PITTSBURGH (ChurchMilitant.com) - The diocese of Pittsburgh, Pennsylvania will lose about half its priests in the next eight years, according to projected statistics in its diocesan restructuring plan.
Alive! appears next to the words "Catholic Diocese of Pittsburgh" at the top of the diocesan website, referring to the parish closures and mergers that will take place starting in 2019. The program is called "On Mission for the Church Alive!" and involves preparations for continuing a pattern of decline that has been ongoing in the diocese for the last several years.
Of the current 211 priests serving the diocese of Pittsburgh, 86 of them are over the retirement age of 70. The diocese plans within the next eight years that the number of priests will plummet to 112, nearly half the number now. The 188 parishes in the diocese will also be reduced to an as-yet unknown number to cope with the priest shortage.
Diocesan spokesman Bob DeWitt told Tribune Review, "What we're revealing at this time is that this is going to be a phased implementation. All the priests and deacons are going to be assigned at once, and they'll go into the parishes, but the changes won't take place at the same time."
Other alarming figures include the fact that Mass attendance is down by 40 percent and Catholic school enrollment has been slashed in half, down by 50 percent, since 2000. The number of Catholics has declined since 1980 by one third.
One parish, St. John XXIII, offers the Traditional Latin Mass (TLM) and is pastored by a priest who is within 10 years of retirement age. The parish was instituted less than six months before the Society of Saint Pius X (SSPX) bought and renovated the downtown parish of St. James. Church Militant has commented on the deleterious effect of the SSPX drawing faithful away from diocesan-approved TLM parishes, and a source inside the diocese has told Church Militant this is the case with St. John XXIII parish.
Bishop David Zubik, who inherited the crumbling diocese from former Pittsburgh head Bp. Donald Wuerl (now the cardinal-archbishop of Washington, D.C.), addressed concerns about the parish restructuring last year.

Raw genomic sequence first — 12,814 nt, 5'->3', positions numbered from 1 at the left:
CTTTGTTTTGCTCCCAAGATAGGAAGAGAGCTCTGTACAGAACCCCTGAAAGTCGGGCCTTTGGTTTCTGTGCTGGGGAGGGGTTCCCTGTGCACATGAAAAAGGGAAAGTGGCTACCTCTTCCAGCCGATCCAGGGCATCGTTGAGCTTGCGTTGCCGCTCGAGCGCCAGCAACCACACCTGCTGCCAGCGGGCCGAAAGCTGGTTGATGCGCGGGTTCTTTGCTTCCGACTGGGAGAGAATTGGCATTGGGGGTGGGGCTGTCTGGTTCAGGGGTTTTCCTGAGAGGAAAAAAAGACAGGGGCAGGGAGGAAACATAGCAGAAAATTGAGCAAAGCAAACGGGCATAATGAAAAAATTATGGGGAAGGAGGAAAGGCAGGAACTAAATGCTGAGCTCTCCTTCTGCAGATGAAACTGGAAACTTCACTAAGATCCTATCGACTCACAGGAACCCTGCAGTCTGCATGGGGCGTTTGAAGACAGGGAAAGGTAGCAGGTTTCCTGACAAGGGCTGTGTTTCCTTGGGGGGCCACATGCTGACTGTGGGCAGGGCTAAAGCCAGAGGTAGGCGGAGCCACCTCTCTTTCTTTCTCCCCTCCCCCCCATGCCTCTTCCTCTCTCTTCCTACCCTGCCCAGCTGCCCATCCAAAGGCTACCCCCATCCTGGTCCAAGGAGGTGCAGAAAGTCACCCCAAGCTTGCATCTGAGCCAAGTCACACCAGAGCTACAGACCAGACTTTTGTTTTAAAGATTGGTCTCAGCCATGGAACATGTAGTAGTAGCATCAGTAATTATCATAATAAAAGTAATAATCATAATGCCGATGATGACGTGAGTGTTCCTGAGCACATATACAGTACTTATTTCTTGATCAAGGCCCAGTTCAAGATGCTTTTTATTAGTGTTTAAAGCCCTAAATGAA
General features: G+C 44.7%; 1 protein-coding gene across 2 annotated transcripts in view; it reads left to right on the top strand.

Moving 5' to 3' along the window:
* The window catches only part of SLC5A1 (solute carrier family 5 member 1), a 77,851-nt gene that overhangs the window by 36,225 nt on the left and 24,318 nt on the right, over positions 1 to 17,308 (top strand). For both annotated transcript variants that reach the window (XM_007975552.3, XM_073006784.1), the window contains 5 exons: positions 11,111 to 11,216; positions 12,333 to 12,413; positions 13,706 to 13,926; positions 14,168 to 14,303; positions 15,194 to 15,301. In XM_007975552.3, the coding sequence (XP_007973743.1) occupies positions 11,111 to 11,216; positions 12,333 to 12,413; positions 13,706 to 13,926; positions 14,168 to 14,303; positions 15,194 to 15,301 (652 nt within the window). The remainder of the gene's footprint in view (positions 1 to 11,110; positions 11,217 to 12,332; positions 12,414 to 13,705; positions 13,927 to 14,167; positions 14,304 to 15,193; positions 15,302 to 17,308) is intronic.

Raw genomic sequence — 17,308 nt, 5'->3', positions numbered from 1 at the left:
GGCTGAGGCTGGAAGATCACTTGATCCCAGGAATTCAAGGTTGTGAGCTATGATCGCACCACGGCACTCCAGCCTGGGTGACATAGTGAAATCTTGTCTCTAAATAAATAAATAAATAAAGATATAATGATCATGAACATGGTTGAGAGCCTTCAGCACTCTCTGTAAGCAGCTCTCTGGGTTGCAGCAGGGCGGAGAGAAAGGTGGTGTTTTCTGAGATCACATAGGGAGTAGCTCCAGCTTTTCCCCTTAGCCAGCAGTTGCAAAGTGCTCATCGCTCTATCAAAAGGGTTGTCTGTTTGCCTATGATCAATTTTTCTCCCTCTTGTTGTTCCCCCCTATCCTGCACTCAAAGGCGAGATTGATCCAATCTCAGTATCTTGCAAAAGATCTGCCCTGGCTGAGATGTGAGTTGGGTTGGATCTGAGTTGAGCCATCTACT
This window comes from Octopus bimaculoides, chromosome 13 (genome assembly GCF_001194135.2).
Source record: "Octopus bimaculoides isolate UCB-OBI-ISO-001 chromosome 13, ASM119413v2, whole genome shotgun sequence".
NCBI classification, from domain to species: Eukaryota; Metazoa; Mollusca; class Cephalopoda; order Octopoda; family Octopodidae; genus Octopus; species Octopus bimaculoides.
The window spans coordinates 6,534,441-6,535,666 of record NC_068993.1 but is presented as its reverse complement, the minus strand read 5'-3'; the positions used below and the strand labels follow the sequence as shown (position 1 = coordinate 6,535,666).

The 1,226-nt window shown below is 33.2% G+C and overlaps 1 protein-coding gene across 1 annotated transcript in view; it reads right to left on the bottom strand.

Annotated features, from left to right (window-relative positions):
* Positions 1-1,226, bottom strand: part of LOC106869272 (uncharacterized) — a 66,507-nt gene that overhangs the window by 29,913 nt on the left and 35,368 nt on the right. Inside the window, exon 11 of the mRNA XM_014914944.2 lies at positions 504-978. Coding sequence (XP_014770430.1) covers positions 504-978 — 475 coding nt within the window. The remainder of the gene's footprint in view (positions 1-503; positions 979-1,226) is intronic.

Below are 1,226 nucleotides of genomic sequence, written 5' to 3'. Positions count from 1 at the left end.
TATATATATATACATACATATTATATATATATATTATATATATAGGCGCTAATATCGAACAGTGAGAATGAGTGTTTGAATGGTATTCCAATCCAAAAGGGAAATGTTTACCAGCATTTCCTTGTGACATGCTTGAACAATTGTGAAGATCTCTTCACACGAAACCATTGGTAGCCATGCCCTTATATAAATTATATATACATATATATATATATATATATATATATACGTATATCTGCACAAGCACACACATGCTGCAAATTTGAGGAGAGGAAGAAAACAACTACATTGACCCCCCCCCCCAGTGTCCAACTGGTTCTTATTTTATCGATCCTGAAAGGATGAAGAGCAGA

"The No. 1 priority has to be, 'We need to make our worship better,'" Zubik said. "Second of all, we need to do the best job that we can to get not only more ordained leaders, but we really have to open up lots of doors for the lay leaders of the church."
More recently, the bishop spoke in a video published in March about the role of evangelization in taking on the current drop in sacramental life and participation.
"To be on mission for the Church alive, means quite simply, we need to be excited about our faith," Zubik commented. "We need to be excited about our relationship with Jesus, we need to be eager to show it, and we need to be eager to share it."
It's not clear if in referring to one's "relationship with Jesus," the bishop necessarily means an active sacramental life in the Catholic Church. Past and recent actions of the bishop may suggest otherwise.
On April 4, the bishop participated in a ceremony commemorating the 500th anniversary of the Protestant revolt. Zubik remarked at the time, "We all bear responsibility for the divisions that exist within us, but once we open up to the power and the love of Jesus, then miracles can, in fact, happen."
In August 2014, Bp. Zubik was present at a Protestant revival event hosted by Evangelical Franklin Graham, son of Billy Graham, called the Three Rivers Festival of Hope. Bishop Zubik gave the opening invocation on the Sunday following the Feast of the Assumption of Our Lady. The Knights of Columbus also provided ushers for the Protestant event.
The website for "On Mission" does not mention the potential role of contraception, abortion, divorce or other social ills as a factor leading to a scarcity of young families replacing older Catholics in the diocese. Church Militant has often commented on the existing demographic winter in the Church in the United States, and the impending effects are becoming more visible in dioceses across the United States as an aging population of Mass-going Catholics begin to pass away. Pittsburgh serves a stark picture of what may be the future normal.